F is for flatfoot

April 28, 2013

Flatfoot is not a very good term as there is a lot more to it than just a flattening of the foot. Overpronation is an equally bad term for this.

flat foot

Flatfoot, also known as pes planus or fallen arches, is a common condition where the arches of the feet are flattened, causing the entire sole of the foot to come into contact with the ground. Flatfoot can be present from birth (congenital) or develop later in life (acquired). Here are some key points about flatfoot:

  1. Types of Flatfoot:
    • Flexible flatfoot: The arch appears when the foot is not bearing weight, but it flattens when weight is applied. Flexible flatfoot is common in children and often resolves as they grow older.
    • Rigid flatfoot: The arch is absent both when the foot is bearing weight and when it is not. Rigid flatfoot is usually due to a structural abnormality and may cause more symptoms and require treatment.
  2. Causes:
    • Congenital factors: Some individuals are born with flatfoot due to genetic or developmental factors.
    • Weak foot muscles: Weakness or imbalances in the muscles and tendons of the feet can contribute to the development of flatfoot.
    • Injury or trauma: Certain injuries, such as fractures or ligament damage, can result in flatfoot.
    • Aging and wear and tear: The supportive structures of the feet may weaken over time, leading to the development of flatfoot in some individuals.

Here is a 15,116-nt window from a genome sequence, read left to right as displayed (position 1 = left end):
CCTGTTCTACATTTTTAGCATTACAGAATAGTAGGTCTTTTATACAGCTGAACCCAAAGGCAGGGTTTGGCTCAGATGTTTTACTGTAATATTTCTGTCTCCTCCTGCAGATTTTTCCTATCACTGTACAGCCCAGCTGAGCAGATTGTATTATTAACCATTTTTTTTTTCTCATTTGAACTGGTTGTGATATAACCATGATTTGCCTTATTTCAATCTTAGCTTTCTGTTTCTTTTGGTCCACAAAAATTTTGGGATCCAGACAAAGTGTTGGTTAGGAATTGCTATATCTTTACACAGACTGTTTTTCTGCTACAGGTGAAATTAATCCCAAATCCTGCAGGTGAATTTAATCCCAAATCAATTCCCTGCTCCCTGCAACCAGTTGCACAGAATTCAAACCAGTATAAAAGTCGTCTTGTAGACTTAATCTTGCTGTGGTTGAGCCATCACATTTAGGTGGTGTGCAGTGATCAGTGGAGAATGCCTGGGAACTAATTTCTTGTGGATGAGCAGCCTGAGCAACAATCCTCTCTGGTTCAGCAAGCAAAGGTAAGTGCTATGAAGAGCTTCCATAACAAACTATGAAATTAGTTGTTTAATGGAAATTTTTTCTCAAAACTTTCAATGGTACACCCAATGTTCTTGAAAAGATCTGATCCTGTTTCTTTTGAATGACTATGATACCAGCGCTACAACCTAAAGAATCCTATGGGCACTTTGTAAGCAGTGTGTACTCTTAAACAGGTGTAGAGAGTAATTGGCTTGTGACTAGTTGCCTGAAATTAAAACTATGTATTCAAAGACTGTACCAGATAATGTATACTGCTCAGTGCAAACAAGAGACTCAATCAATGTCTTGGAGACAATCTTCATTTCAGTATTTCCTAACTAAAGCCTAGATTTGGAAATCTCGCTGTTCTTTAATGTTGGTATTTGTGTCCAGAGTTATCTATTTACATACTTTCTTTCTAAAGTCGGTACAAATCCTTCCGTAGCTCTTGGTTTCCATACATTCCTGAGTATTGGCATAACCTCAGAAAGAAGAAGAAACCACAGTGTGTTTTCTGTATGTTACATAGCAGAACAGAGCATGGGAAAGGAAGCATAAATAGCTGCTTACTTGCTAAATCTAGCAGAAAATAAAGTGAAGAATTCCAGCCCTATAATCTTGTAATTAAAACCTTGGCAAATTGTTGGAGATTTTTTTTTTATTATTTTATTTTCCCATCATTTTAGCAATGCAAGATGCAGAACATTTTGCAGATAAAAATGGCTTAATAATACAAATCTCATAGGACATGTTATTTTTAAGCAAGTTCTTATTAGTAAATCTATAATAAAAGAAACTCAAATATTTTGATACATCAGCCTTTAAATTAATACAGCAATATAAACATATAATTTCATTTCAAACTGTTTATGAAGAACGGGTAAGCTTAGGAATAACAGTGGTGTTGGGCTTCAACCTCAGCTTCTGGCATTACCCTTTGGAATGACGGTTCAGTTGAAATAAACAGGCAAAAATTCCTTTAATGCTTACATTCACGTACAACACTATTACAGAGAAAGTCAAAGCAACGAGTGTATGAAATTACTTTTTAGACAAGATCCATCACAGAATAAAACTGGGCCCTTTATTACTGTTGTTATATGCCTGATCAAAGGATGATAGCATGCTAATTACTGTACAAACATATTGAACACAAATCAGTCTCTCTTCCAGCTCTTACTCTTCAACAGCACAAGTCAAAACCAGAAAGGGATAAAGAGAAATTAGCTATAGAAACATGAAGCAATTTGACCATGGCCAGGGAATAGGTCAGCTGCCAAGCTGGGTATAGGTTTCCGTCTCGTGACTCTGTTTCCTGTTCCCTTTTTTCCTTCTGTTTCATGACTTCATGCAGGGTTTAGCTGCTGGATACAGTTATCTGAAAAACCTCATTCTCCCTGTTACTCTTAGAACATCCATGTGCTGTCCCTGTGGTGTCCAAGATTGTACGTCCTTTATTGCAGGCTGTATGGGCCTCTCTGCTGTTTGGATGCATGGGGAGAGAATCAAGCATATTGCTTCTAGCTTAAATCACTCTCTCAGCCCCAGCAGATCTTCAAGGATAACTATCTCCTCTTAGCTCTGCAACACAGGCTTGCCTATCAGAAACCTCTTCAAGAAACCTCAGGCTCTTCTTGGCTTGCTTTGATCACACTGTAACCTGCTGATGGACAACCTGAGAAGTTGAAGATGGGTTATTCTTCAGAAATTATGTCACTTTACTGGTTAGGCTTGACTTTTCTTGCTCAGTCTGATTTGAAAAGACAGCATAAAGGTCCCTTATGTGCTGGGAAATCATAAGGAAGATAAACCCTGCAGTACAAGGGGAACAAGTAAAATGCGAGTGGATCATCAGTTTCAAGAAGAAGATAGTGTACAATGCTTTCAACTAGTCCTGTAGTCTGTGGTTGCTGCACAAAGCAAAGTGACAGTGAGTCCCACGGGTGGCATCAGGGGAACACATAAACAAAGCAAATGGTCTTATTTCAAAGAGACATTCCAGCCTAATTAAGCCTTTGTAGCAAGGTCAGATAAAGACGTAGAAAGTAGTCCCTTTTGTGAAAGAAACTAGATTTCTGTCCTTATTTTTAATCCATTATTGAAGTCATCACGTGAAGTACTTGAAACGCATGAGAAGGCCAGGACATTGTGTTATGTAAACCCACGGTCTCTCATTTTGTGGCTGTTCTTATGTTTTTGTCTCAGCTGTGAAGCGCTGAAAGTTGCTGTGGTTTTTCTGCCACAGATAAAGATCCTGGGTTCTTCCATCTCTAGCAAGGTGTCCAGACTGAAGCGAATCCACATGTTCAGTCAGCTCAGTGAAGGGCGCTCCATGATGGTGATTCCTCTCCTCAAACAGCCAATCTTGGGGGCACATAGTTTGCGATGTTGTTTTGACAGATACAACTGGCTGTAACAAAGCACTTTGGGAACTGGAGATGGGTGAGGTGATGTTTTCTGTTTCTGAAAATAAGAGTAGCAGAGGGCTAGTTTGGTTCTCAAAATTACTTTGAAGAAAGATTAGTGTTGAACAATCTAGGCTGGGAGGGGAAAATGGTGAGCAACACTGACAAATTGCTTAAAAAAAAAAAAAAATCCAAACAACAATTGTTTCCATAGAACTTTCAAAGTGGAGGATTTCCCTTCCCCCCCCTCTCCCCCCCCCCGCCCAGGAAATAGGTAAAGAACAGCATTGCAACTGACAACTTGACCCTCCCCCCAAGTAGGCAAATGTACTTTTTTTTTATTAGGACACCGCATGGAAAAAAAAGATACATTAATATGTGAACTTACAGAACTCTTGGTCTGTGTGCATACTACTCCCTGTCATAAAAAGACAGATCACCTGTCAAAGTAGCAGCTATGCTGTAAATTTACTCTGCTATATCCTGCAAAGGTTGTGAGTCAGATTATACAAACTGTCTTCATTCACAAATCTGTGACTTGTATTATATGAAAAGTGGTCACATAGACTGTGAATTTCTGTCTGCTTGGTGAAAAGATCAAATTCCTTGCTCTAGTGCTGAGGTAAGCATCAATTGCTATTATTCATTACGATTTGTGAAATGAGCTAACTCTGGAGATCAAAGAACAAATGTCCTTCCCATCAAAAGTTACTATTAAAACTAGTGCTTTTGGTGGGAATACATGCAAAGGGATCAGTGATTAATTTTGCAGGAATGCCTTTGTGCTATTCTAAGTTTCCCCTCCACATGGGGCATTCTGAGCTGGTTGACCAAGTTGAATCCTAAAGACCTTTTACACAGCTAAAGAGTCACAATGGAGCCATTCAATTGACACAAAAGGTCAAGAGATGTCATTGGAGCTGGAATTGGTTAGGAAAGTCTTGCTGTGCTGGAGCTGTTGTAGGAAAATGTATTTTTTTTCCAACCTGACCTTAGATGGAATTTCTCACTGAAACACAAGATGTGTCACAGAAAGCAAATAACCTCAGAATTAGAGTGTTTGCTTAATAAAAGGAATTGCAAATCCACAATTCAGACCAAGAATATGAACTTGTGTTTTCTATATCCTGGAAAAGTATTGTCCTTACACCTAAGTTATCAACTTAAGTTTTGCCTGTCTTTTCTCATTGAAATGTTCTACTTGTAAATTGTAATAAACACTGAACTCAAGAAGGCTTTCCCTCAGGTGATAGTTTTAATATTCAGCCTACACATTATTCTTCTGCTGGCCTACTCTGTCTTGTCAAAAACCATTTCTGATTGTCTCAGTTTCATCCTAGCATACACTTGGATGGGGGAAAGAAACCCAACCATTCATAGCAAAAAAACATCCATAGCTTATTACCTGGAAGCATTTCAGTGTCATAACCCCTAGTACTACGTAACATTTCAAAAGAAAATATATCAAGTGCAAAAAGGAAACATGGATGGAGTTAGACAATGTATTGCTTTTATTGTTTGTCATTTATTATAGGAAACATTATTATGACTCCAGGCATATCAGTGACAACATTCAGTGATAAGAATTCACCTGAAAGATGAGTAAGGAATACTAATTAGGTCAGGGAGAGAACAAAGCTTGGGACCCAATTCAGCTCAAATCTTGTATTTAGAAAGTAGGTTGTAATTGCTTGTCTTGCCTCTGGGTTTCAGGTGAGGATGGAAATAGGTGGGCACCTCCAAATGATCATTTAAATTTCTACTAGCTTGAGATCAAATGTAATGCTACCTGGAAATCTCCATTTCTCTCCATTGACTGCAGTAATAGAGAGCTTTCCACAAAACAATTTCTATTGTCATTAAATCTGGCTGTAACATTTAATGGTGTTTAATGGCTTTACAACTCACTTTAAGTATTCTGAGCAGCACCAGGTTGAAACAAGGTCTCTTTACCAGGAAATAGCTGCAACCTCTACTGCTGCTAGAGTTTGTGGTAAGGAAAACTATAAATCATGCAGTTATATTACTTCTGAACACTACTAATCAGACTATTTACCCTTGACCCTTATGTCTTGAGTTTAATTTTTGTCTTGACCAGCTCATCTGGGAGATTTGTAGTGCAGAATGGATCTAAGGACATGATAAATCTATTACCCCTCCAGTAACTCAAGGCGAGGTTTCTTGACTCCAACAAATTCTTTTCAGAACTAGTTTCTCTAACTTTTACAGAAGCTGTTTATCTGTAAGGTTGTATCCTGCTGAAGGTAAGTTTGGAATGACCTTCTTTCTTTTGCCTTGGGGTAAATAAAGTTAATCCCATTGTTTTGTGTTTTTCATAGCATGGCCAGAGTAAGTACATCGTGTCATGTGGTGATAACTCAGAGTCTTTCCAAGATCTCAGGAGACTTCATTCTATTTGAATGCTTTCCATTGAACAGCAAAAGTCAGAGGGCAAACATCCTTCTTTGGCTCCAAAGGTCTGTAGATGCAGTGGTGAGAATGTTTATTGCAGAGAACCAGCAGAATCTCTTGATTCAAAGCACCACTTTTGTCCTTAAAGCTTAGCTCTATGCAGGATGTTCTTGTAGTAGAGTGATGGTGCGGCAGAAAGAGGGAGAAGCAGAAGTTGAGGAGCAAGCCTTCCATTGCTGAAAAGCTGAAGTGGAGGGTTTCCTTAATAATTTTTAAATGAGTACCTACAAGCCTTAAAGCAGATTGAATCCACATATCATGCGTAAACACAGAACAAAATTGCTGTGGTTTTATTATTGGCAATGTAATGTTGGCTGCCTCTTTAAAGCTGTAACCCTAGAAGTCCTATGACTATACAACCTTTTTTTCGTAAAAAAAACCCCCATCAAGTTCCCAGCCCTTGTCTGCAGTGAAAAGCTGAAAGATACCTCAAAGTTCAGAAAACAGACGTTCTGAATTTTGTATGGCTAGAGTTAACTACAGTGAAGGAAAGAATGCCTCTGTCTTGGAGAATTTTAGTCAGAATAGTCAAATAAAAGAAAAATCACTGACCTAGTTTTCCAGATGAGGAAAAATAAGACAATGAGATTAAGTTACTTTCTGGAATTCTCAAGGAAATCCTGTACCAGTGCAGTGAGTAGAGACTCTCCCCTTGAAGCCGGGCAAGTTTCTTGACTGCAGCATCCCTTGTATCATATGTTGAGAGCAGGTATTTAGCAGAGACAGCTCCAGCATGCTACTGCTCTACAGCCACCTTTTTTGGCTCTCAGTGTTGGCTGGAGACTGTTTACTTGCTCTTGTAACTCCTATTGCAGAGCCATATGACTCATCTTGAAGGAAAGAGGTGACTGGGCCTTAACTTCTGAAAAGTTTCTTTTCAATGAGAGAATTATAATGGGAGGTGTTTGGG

3. Symptoms:
    • Flat appearance of the arches when standing or walking.
    • Foot pain, especially in the arch area or along the inside of the ankle.
    • Swelling or tenderness in the foot or ankle.
    • Difficulty standing on tiptoes or performing activities that require arch support.
  4. Treatment:
    • Conservative measures: Non-surgical treatments are typically recommended first and may include supportive footwear, orthotic inserts or arch supports, physical therapy, stretching and strengthening exercises, and weight management.
    • Medications: Over-the-counter pain relievers or anti-inflammatory drugs may help manage pain and inflammation associated with flatfoot.
    • Immobilization: In some cases, immobilizing the foot with a cast or brace may be necessary to allow for healing or to reduce symptoms.
    • Surgical intervention: Surgery is typically considered as a last resort when conservative measures have failed, and the individual experiences severe pain or functional limitations. Surgical procedures aim to reconstruct or restore the arch and address any underlying structural abnormalities.

Consult with a healthcare professional, such as a podiatrist or orthopedic specialist, for a proper diagnosis and personalized treatment plan for flatfoot. They can evaluate the severity of the condition, assess any underlying causes, and recommend the most appropriate treatment options for individual circumstances.


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